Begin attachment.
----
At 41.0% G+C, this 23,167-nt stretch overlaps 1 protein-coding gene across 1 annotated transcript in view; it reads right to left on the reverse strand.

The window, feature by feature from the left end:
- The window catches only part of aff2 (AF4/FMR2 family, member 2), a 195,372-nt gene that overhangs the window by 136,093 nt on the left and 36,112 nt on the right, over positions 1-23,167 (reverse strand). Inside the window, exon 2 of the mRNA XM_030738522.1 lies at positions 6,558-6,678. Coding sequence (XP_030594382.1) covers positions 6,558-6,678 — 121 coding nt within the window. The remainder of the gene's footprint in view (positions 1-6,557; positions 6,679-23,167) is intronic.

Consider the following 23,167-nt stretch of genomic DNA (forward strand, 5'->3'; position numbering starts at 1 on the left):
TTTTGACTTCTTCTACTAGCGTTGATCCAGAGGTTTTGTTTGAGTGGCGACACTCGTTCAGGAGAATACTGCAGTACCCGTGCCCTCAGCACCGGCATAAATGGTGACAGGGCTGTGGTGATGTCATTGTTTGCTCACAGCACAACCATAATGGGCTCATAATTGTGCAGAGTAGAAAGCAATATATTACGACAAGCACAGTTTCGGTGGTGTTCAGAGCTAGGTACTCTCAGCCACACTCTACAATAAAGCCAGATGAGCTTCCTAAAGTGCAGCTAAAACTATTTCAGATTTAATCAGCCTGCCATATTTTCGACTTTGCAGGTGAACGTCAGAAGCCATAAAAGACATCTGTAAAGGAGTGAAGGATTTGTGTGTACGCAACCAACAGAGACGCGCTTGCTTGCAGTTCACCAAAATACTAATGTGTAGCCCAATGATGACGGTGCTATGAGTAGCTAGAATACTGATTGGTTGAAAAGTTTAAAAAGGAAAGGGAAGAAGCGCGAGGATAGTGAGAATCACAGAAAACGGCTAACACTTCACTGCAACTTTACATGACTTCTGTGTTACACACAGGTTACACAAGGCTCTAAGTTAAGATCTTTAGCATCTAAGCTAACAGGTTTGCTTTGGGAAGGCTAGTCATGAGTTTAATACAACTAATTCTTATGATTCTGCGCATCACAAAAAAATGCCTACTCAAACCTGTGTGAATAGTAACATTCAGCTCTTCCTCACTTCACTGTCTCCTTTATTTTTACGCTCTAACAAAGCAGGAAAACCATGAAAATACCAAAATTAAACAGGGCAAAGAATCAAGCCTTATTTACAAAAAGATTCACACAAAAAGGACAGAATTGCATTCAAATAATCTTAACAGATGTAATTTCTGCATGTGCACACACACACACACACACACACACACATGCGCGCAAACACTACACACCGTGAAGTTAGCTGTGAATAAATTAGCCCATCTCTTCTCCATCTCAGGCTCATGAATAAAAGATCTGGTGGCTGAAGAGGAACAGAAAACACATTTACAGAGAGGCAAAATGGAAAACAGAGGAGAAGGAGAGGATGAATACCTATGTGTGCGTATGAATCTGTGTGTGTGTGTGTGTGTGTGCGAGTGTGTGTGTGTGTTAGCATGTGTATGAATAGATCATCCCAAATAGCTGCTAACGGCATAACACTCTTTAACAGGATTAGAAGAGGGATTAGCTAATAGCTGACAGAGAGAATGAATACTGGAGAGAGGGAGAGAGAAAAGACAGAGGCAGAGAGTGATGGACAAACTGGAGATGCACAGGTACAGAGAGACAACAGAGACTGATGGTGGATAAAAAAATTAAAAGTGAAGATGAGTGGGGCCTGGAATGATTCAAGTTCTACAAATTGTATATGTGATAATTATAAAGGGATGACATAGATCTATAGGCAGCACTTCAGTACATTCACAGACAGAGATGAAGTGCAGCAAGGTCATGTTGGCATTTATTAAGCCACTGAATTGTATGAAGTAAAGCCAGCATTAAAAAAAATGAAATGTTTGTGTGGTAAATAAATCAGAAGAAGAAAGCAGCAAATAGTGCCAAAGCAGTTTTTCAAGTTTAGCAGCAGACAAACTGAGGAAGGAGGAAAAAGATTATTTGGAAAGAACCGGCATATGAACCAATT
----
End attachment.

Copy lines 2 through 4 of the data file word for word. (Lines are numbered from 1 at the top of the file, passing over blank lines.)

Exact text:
The window, feature by feature from the left end:
- The window catches only part of aff2 (AF4/FMR2 family, member 2), a 195,372-nt gene that overhangs the window by 136,093 nt on the left and 36,112 nt on the right, over positions 1-23,167 (reverse strand). Inside the window, exon 2 of the mRNA XM_030738522.1 lies at positions 6,558-6,678. Coding sequence (XP_030594382.1) covers positions 6,558-6,678 — 121 coding nt within the window. The remainder of the gene's footprint in view (positions 1-6,557; positions 6,679-23,167) is intronic.

Consider the following 23,167-nt stretch of genomic DNA (forward strand, 5'->3'; position numbering starts at 1 on the left):